The best way to deal with enforcement actions is to avoid them all together.
Houston, TX (PRWEB) April 20, 2016
Dealing with enforcement actions from a regulatory agency can be time consuming and costly. In most cases when an enforcement action has been issued, a violation was discovered, either during an inspection conducted at the facility or through an internal records review. Regardless of how the violation(s) was identified, the facility is out of compliance. Environmental Specialist Shontà Moore offers a step-by-step overview of what to do to properly address the situation.
First things first. Open the notification and read the contents. The material stated in the notification is time-sensitive and requires immediate action. Upon receipt of the enforcement action, the owner and/or operator must acknowledge receipt of the action, determine what type of action has been issued, and assess its requirements. A representative of the company must respond (by the method specified) within the required timeframe. In some cases, the enforcement action may require the owner/operator to submit documentation of compliance to fulfill the requirements of the action. Failure to submit a timely response and compliance documentation may result in additional penalties ordered by the governing agency, such as the issuance of a default order.
Acknowledging the enforcement action agreement can be beneficial for the facility. For each day after the required timeframe that the agreement is not acknowledged, a per-day, per-event penalty calculation may be assessed. When a facility chooses not to respond to the enforcement action, a civil enforcement action is filed in a court of law.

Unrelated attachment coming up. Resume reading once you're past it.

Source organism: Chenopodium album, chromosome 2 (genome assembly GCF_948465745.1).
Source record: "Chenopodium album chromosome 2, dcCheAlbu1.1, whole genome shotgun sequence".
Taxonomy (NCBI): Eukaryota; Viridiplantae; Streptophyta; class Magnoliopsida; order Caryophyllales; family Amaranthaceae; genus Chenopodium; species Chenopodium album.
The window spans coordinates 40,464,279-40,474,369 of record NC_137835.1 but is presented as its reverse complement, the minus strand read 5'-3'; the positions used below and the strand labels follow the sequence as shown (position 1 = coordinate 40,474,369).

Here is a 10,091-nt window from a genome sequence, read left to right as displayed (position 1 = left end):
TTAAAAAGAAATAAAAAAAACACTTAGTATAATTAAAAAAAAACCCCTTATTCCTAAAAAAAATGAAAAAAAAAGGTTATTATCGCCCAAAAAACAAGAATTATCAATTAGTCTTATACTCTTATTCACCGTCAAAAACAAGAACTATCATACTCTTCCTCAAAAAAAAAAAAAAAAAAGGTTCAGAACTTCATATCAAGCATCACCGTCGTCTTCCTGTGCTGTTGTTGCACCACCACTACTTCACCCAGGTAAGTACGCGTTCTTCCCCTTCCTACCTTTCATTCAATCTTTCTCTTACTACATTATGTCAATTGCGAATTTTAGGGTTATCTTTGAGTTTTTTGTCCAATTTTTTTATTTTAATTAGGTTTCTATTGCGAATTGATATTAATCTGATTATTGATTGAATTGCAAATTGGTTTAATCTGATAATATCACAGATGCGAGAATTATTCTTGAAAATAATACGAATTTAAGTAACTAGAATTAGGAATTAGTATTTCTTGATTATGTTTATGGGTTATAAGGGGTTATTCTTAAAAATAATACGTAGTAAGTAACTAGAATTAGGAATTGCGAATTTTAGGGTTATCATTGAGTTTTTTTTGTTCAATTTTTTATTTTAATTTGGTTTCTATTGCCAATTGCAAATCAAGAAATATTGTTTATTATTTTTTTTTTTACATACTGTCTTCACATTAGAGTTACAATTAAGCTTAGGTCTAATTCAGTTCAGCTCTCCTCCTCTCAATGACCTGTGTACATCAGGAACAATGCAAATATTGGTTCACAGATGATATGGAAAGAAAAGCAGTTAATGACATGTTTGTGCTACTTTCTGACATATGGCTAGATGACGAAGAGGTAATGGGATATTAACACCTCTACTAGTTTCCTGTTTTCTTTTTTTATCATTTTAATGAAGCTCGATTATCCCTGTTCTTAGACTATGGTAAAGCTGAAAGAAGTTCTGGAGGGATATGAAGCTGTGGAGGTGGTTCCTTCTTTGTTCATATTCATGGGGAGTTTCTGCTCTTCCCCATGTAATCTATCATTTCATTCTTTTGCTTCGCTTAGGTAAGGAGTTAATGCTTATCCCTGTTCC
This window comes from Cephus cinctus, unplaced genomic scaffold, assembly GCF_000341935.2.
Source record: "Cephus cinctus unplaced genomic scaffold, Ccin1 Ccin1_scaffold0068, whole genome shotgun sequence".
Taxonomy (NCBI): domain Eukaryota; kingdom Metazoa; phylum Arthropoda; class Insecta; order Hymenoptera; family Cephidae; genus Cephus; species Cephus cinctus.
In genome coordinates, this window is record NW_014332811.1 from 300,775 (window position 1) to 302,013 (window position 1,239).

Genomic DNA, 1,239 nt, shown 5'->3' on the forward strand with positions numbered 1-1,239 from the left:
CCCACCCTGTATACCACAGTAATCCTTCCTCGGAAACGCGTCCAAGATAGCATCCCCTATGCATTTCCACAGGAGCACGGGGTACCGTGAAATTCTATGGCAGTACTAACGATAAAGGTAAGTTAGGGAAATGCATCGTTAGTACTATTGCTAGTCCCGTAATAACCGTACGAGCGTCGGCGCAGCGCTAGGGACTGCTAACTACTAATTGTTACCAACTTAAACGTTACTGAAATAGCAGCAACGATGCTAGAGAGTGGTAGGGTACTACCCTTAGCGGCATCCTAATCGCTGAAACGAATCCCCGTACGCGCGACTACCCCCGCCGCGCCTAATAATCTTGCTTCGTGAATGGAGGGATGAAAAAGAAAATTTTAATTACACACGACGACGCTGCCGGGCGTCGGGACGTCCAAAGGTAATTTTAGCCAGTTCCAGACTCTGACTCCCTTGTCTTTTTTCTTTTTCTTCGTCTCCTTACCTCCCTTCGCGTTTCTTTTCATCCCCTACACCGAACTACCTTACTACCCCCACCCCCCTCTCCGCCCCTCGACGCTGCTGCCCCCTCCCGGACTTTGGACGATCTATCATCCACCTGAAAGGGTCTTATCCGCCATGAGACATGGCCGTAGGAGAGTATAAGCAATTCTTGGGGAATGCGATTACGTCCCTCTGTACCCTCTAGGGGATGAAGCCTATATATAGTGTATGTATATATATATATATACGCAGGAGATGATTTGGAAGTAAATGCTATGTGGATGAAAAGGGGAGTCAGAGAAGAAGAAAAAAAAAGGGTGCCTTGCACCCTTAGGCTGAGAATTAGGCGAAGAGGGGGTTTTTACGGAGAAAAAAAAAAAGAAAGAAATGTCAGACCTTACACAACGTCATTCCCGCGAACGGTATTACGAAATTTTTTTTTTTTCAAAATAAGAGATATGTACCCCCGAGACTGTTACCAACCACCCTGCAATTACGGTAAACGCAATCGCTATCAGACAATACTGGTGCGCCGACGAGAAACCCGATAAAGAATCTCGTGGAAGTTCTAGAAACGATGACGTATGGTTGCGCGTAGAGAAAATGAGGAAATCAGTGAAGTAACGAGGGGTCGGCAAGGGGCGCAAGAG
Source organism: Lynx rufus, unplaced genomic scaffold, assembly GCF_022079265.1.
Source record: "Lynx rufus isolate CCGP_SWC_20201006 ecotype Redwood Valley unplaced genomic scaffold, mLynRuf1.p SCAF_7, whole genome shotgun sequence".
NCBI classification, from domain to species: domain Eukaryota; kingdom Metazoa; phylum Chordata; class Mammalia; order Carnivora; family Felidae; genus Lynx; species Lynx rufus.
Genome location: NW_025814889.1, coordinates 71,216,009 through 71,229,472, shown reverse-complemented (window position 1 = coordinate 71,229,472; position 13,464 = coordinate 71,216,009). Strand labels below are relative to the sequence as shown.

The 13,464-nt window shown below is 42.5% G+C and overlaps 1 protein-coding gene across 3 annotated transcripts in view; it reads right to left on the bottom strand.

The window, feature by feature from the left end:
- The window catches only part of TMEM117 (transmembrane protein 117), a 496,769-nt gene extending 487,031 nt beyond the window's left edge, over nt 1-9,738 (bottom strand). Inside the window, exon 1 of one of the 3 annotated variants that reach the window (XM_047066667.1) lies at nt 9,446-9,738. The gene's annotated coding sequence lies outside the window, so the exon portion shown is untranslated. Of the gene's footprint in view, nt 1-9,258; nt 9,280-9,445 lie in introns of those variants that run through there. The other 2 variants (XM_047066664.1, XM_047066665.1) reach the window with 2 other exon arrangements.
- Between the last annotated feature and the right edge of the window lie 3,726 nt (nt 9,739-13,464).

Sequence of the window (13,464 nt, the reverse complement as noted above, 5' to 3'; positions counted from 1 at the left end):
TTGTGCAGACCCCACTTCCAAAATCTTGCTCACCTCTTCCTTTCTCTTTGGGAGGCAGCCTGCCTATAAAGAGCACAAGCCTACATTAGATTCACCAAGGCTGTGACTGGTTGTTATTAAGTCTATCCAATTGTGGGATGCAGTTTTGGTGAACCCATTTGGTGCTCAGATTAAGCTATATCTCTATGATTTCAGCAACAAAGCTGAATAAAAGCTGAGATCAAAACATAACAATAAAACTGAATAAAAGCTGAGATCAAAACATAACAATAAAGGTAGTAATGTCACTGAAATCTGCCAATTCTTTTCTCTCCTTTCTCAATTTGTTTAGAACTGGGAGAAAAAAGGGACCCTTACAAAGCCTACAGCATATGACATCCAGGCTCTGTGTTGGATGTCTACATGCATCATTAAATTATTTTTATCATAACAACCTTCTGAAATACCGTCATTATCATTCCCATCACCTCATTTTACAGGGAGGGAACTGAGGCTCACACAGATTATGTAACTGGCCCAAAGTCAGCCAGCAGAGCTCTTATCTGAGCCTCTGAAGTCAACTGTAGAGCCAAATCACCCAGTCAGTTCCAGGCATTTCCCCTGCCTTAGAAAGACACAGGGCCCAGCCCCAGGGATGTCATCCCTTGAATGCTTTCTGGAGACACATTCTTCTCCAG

There are three types of enforcement actions that the EPA can pursue civil administrative actions, civil judicial actions, or criminal actions. A civil administrative action is an action that does not involve the court system. The action may come in the form of a notice of violation (NOV) or a Superfund letter, or possibly an order detailing what steps the individual, business, or other entity is to take action to come into compliance. When the individual, business or other entity agrees to the terms, conditions and the associated penalty of the action, an administrative order is issued. In the event the individual, business or other entity does not respond to the action, a default order is issued. A civil judicial action is an action filed by the U.S. Department of Justice on behalf of the EPA. It is filed as a formal lawsuit against persons or entities that have failed to comply with statutory or regulatory requirements, an administrative order, pay the costs for cleaning up a Superfund site, and/or commit to doing the cleanup work. A criminal action is reserved for the most severe violations resulting from criminal actions that are knowingly and willfully committed.
The best way to deal with enforcement actions is to avoid them all together. It’s important to perform the necessary tasks to ensure compliance with the issued permit and the permit conditions. Acquiring a reliable and knowledgeable company to assist in maintaining permit compliance will save time and money.
About the Author – Shonta’ N. Moore, MS is an Environmental Specialist with C. H. Fenstermaker & Associates, L.L.C., specializing in air permitting for oil and gas facilities. Ms. Moore possesses a Master’s Degree in Environmental Toxicology and a Bachelor’s Degree in Biology from Texas Southern University in Houston, TX. To contact Shontà, call 713.840.9995 or email to shonta(at)fenstermaker.com.